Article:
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Salad Dressings

Salads can be healthy, satisfying meals on their own or perfect accompaniments to main dishes but just as every good man needs a good woman and vice-versa, so a good salad deserves a good dressing. There are an abundance of these to be found to suit everyone’s taste  and this week I have taken the liberty of including three of my favourites.
British salad dressings are not a recent innovation. Chefs, cooks, housewives and hosts in general have been mixing their own preparations since the Roman times. There has even been poetry written about them. The following  was penned by Sydney Smith, clergyman. writer and founder of the Edinburgh Review. (1771 –1845). This poem was also reproduced in the book Common Sense in The Household: A Manual of Practical Housewifery by Marion Harland, a pen name of Mary Virginia Hawes Terhune, The book sold over 10 million copies and was the most successful American cookbook at the end of the 19th century. Although I have yet to try the recipe, I note that he recommends tossing the finished article with his fingers – my preferred method. Of course this is a job to be performed in the privacy of the kitchen before serving:

Two boiled potatoes strained through a kitchen sieve,
Softness and smoothness to the salad give;
Of mordant mustard take a single spoon,
Distrust the condiment that bites too soon!
Yet deem it not, thou man of taste, a fault
To add a double quantity of salt.
Four times the spoon with oil of Lucca crown,
And twice with vinegar procured from town;
True taste requires it and your poet begs
The pounded yellow of two well-boiled eggs.
Let onion's atoms lurk within the bowl
And, scarce suspected, animate the whole,
And lastly in the flavoured compound toss
A magic spoonful of anchovy sauce.
Oh, great and glorious! Oh, herbaceous meat!
'Twould tempt the dying Anchorite to eat,
Back to the world he'd turn his weary soul
And plunge his fingers in the salad bowl.

Being unable to wax as lyrical as Mr Sydney Smith, here simply are my ttwo of my favourite dressings.

Lemon &Mustard Vinaigrette
Yields 6 tablespoons, enough (probably too much) for a great big salad bowl of greens
2 tablespoons freshly squeezed lemon juice
1/2 teaspoon prepared Dijon mustard 1/4 teaspoon sea salt
4 tablespoons extra-virgin olive oil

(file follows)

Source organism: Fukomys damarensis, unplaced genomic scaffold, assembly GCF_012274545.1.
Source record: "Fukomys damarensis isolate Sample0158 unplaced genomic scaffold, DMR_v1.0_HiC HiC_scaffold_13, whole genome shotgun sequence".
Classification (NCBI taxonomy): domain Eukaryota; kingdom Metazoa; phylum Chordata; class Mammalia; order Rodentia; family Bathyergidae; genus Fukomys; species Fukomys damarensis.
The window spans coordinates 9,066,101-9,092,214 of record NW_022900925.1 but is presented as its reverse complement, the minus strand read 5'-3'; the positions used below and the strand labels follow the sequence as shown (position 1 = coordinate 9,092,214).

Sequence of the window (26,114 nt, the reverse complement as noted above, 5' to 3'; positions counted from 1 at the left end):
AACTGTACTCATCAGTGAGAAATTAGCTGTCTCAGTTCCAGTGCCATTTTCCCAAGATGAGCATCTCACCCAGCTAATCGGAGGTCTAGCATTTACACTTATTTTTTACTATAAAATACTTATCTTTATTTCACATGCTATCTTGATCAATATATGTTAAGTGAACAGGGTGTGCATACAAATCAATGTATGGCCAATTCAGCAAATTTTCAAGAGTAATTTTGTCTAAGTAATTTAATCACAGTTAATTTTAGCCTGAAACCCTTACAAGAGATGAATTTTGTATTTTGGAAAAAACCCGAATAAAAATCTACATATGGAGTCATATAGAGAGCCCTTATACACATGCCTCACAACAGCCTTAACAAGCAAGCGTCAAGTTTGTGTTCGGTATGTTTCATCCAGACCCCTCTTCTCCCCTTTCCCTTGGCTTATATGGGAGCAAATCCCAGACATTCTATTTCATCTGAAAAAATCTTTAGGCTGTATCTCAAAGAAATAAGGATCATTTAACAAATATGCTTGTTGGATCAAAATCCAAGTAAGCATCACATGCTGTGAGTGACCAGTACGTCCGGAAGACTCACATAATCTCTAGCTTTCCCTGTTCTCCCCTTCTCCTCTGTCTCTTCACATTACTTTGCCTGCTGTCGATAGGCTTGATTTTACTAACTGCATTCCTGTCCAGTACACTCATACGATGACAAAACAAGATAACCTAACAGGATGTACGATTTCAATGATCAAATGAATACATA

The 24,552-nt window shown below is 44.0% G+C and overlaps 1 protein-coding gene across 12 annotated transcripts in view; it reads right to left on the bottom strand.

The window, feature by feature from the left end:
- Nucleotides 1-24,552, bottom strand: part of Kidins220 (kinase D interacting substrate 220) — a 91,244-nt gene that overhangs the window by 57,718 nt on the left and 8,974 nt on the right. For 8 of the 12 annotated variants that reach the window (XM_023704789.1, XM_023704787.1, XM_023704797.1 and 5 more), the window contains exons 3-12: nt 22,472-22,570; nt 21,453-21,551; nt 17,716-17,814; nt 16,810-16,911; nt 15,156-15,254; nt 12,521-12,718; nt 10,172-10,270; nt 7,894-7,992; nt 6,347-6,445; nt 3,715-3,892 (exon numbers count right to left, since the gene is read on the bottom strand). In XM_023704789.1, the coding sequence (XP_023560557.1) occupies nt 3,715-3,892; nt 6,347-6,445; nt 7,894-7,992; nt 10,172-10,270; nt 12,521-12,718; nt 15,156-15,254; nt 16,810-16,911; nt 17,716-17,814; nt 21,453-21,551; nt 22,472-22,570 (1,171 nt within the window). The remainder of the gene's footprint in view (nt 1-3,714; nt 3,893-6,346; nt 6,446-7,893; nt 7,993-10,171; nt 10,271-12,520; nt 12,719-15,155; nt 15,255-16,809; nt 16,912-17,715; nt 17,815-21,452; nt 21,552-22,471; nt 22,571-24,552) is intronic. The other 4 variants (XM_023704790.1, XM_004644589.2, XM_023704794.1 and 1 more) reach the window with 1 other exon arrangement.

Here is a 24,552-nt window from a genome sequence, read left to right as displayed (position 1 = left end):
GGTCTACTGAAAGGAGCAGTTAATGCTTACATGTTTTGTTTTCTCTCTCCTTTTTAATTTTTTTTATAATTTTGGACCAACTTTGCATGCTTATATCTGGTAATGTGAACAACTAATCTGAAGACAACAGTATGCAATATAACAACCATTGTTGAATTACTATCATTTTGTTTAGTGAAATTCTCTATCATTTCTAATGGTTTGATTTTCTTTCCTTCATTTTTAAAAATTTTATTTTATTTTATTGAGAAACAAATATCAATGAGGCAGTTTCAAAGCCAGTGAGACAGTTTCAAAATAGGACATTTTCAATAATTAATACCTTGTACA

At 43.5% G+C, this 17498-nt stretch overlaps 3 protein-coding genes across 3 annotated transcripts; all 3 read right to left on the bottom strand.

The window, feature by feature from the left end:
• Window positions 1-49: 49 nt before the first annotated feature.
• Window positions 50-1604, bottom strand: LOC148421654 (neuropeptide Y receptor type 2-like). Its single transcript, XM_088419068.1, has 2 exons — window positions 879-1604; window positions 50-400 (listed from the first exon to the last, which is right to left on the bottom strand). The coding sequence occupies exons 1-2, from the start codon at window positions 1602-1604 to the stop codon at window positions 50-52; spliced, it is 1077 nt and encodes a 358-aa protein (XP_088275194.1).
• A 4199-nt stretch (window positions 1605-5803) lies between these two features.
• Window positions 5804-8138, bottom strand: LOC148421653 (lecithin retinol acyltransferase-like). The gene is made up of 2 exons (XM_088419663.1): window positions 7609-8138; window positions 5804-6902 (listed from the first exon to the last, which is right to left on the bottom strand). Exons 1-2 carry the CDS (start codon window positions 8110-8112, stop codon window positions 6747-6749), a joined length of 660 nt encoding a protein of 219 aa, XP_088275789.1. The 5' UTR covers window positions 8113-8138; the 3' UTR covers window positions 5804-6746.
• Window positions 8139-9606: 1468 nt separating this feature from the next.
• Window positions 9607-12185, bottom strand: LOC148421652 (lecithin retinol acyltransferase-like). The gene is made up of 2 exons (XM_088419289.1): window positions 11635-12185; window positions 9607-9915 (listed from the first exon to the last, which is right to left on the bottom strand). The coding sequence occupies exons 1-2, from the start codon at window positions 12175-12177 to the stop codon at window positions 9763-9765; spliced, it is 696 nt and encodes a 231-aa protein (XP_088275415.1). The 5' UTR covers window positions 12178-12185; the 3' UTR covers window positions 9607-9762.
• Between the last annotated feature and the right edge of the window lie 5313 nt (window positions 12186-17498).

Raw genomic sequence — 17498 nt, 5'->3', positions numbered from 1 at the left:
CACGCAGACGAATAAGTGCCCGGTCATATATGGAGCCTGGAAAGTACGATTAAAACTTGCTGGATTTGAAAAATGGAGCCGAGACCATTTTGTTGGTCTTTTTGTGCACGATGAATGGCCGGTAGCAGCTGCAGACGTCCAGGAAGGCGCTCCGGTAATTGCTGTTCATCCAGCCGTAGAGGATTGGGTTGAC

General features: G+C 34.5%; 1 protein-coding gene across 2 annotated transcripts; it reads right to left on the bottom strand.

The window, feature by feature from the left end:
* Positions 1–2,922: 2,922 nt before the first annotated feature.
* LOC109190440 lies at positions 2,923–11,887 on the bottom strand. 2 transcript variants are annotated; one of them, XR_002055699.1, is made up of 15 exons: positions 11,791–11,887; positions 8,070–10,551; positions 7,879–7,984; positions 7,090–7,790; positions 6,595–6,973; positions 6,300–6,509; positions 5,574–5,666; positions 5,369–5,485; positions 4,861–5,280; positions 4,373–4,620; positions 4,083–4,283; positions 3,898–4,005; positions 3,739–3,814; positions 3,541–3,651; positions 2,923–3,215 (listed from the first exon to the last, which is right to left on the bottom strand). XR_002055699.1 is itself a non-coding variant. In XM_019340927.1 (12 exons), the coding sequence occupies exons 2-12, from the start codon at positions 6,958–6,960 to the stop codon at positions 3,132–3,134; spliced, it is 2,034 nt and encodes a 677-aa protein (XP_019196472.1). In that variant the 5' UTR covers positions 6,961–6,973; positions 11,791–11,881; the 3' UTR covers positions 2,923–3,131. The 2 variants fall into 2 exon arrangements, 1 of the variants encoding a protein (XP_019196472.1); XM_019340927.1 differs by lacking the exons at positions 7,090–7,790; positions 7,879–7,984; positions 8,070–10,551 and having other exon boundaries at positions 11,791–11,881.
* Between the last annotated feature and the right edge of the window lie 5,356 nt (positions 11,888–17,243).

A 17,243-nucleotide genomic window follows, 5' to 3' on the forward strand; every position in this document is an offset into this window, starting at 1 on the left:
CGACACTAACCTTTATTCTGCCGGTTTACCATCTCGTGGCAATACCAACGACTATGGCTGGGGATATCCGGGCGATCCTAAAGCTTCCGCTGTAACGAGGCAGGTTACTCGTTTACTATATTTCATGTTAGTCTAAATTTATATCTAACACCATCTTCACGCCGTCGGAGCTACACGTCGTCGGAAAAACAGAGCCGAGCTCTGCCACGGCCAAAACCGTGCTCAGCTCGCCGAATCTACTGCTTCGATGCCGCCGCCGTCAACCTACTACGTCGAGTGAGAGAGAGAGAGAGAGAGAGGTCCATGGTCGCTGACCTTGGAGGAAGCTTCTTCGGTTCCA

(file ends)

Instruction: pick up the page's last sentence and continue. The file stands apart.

Option 1: combine all ingredients in a small jar with a tight fitting lid. Shake vigorously for 30 seconds until emulsified.
Option 2: Combine the lemon juice, mustard and salt in a bowl. Drizzle in the olive oil while whisking continuosly.
Taste and adjust the salt, and add more lemon juice or olive oil to achieve a pleasing balance of acidity.
There are two advantages to adding a significant amount of mustard to a vinaigrette. The first is obvious: it tastes good. The second is that it acts as an emulsifier, keeping the oil suspended in the vinegar. When made this way, you can get away with combining all of the ingredients in a jar with a tight fitting lid and simply shaking well.

Blue Cheese Dressing
1 cup mayonnaise
1 cup sour cream
1/2 cup buttermilk
1/2 teaspoon white pepper
2 tablespoons grated onions
4 dashes Tabasco sauce
1 tablespoon lemon juice
1 teaspoon Worcestershire sauce
1/2 teaspoon salt
1 dash cayenne pepper
1 teaspoon minced garlic
2 teaspoons sugar
6 ounces crumbled blue cheese
Combine mayonnaise, sour cream and buttermilk, mixing well.
Add remaining ingredients mixing thoroughly.
Must refrigerate for 24 hours before serving for best flavor
Balsamic Honey Mustard Dressing
1 tablespoon honey
1 tablespoon Dijon mustard or 1 teaspoon Colmans dry mustard powder
3 tablespoons balsamic vinegar, to taste
Coarsely ground black pepper
Blend honey and mustard in a small bowl with a fork until emulsified.
Drizzle in the balsamic vinegar until dressing is just thin enough to pour over salad.
Taste and add more vinegar if desired.
Mix in dressing and drizzle on salad.

Enjoy - Fly at a Smile-Price